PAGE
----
This review was put together by special request. So before we dig in, I’ll add some context. I love the idea of running a business in D&D, and am consistently disappointed in the rules I find. The idea of clearing a silver mine of zombies, declaring it mine, and getting some passive income seems like a cool way to get folks invested in the setting. Beyond your “what’s in the next room and can we kill it” dungeon crawls. Even better if I can also rid some nearby trade routes of bandits, hire some folks to patrol them, and then see an increase in my silver mine profits, while endearing myself to some locals. I’m also very into the idea of a clubhouse and base of operations for my games. What else am I supposed to do with all this gold? Donate it? Nope, I want a mile high wizards tower made from rubies, and then coated with gold. Even more though, if I spent all that money to build a flaming dojo staffed by Efreeti monks, I want more than just roleplay hooks. I want to be able to learn the flaming fist strike, and have my disciples who practice there learn it too. And finally, I don’t want to have to rely on a DM making something up. This was my mindset going in, prior to really thinking about it, and pulling it off my big stack of “to read” RPG books.
I don’t watch the Acquisitions Inc shows, so I basically ignored this product. Apparently its got what I want, but the only way to get me to read it was to appeal to my vanity by claiming to want a review. Prior to this review I’ve skimmed it here and there, but never really dug deep. I’ll also highlight that I’m not going to review the adventure at the back of the book.
Chapter 1: Acquisitions Incorporated
“The Penny Arcade Guys” are funny enough most of the time, and this is a quick chapter that assures you they will bring it to this book. They write up a humorous in universe business pitch for who you are and what you are doing. Its certainly a good hook for running an Acq Inc game. Essentially, Acq Inc is a megacorp straight from a cyberpunk future, inserted into a relatively generic D&D setting. Profit for the top matters, and everyone else is expendable. The tone reminds me of Paranoia, with the blend of chipper happiness tone and a bleak uncaring message.
This chapter has a franchise generator for you, if you need one quick and ready. Mine uses a winking Jim Darkmagic (one of their pet NPCs) as its logo, is headquartered in a battle-worn castle that is filled with the marketing material of our rivals (who we apparently just recently stole it from), and run by the ghost of the previous owner who specifically does a terrible job (seems right, if we killed him and took his castle). I can run with that, and got a pretty funny, and enjoyable franchise out of it.
Chapter 2: Growing your Franchise
You operate a Franchise of Acq Inc, on premise, and its one of the first things I’d change if I actually ran a game. I don’t particularly want to play a cog in the machine. I’d rather play the guy at the top. In fact, the first campaign idea I came up with, would be getting franchised by Acq Inc, and immediately stealing from them to set up your own, competing org (especially since, based on what I know of the setting Omin isn’t the best employer).
Mechanically, your franchise has a rank (1-4), and a licensed region. You get licensed to work in geographic areas, and as your players level up, their franchise rises along with them. As your franchise rank goes up, you get new staff, increased costs, and upgraded headquarters features. Actual rule 1 in the book is immediately accompanied by Krusk’s house rule #1. Decouple player power to franchise rank. Just like I have players level after milestones, I’d do the same for your franchise. As is, if you wander about gaining XP and never touch your franchise, it still levels. On the flip side, if you focus 100% on your franchise, and ignore unrelated side quests, it actually levels slower. Franchise milestones might be different than player character milestones, but I’d still want it to be theoretically possible that the players are over their head (level 1 with an extraplanar franchise) or doing poorly (level 20 and stuck in a local settlement). Broadly speaking, I like the idea of the franchise being a specific thing. It’s going to have a character sheet, and its going to get ranks which give it stuff.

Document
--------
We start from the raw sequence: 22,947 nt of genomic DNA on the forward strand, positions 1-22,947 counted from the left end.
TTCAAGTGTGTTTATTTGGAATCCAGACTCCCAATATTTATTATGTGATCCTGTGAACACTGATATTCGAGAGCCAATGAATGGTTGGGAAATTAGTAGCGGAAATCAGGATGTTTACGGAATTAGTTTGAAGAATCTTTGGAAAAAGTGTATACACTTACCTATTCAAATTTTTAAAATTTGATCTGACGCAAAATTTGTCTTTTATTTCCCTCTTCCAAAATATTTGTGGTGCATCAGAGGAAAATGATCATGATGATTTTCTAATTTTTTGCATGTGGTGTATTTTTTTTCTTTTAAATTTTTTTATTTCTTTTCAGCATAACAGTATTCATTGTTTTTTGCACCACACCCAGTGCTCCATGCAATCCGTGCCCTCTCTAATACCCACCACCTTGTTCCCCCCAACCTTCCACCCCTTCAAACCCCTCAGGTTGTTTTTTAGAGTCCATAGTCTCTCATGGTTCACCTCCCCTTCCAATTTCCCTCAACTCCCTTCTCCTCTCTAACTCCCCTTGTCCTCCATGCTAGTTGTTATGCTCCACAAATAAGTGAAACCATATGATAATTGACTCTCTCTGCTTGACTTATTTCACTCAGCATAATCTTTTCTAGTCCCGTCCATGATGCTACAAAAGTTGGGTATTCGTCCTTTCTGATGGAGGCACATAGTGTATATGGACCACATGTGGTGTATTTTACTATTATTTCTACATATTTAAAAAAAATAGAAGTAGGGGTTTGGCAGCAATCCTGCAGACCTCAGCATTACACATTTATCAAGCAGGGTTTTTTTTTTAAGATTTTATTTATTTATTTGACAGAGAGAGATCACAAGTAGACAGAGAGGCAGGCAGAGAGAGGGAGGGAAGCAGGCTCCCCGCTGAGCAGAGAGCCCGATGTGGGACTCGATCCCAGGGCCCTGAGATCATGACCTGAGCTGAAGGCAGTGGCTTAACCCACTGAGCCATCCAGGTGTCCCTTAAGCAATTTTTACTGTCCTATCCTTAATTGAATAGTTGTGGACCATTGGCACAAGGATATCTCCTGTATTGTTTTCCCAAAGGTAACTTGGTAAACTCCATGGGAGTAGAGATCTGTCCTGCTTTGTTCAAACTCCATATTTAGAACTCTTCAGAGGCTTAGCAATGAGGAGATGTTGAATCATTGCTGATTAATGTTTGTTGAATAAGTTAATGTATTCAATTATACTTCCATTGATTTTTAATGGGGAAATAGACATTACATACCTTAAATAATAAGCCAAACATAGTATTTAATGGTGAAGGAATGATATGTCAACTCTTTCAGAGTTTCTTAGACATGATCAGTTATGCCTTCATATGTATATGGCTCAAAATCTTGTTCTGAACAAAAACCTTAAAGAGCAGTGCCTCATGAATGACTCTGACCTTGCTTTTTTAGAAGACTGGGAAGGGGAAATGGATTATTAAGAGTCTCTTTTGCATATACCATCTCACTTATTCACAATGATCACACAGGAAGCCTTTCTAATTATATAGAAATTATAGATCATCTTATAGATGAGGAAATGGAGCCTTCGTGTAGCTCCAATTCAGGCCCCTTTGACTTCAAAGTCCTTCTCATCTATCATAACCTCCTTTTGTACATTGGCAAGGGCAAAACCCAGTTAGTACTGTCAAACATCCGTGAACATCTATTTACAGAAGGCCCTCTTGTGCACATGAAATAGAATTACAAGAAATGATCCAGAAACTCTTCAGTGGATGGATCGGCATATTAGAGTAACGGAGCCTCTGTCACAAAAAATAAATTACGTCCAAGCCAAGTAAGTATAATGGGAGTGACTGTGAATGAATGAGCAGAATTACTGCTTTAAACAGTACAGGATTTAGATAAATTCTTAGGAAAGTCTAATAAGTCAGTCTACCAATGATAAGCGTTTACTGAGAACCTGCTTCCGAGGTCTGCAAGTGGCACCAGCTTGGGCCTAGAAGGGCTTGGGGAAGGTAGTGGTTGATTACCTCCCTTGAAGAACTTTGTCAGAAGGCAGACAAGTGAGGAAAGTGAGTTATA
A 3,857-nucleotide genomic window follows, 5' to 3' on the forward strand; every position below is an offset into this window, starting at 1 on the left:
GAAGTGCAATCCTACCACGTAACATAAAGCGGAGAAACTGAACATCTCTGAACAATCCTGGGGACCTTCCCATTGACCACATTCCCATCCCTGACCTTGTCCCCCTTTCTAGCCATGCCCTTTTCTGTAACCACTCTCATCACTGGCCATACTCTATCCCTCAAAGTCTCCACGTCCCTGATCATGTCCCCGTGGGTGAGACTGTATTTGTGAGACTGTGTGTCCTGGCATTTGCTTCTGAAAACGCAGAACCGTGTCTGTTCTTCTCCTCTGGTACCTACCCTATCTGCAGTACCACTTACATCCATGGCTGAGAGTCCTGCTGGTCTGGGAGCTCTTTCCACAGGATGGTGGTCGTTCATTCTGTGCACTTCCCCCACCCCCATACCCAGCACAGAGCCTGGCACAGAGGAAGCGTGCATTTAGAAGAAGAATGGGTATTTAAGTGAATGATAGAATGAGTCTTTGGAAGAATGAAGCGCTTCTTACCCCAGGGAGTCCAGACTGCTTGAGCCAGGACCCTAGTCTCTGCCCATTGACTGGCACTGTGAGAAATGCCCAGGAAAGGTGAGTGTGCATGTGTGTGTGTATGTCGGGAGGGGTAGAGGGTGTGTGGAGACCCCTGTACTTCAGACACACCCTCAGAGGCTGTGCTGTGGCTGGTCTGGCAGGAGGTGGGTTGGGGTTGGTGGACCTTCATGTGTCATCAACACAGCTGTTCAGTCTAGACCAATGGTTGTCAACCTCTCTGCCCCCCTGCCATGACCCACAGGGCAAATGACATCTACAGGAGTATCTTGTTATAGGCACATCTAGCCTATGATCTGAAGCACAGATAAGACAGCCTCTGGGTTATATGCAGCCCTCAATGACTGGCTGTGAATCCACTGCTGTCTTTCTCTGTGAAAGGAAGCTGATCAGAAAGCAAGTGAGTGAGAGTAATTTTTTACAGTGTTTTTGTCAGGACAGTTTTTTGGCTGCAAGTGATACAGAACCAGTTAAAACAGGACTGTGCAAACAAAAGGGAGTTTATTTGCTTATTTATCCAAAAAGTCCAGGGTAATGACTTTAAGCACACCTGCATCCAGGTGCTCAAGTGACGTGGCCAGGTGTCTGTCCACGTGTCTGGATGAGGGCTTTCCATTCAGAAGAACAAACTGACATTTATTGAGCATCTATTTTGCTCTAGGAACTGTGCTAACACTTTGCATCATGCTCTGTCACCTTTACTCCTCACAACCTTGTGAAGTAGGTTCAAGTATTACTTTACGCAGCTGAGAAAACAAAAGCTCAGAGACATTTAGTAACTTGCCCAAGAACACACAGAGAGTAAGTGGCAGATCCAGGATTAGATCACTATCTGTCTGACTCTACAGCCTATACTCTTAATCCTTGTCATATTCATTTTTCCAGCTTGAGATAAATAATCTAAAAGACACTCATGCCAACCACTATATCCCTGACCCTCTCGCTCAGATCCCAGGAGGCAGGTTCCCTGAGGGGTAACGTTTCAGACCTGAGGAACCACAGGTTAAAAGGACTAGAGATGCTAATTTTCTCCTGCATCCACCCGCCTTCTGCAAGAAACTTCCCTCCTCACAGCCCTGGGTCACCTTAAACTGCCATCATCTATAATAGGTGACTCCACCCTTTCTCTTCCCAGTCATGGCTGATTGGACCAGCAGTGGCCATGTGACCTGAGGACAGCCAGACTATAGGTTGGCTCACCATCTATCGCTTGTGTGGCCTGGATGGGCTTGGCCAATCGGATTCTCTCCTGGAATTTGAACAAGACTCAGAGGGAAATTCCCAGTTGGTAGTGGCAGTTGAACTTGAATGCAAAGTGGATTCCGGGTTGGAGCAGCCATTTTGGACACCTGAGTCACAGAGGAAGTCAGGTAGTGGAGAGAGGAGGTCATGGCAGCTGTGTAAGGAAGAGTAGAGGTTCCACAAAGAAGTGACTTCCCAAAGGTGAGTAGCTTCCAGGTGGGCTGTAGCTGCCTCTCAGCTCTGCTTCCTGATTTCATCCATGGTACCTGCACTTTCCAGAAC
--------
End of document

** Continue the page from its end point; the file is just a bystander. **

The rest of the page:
This chapter has some good DMing advice about how to run hirelings and NPCs, and I really like the theme of pushing the players as the stars of the operation. We get some example headquarters as well. Here I’d have liked to see more crunch. All the example HQ locations are cool and interesting, even at level 1, but there are only 4. Each of them get cosmetic features, but we only get 2 examples. Then at Rank 2, you get “expansion features” which translates to “bigger base”, mobility features giving magical movement modes for your HQ, and weapon features, giving your HQ attack powers. At rank 3 you get magic features and defensive features, and at level 4 you get a “secret feature” like escape pods. I would hope this would be the meat of a book like this. Personally, I’d be targeting 5-10 options for each choice, instead of the 2-4 they provide. They do say the DM can make something up, but I paid money for a book, so that’s a pretty lousy substitute. There’s some cool stuff here about making your base cool, I just want more of it. One thing I found lacking was a “rooms” section. Something to indicate that I put a library, dojo, temple, whatever inside our HQ and how that helps me.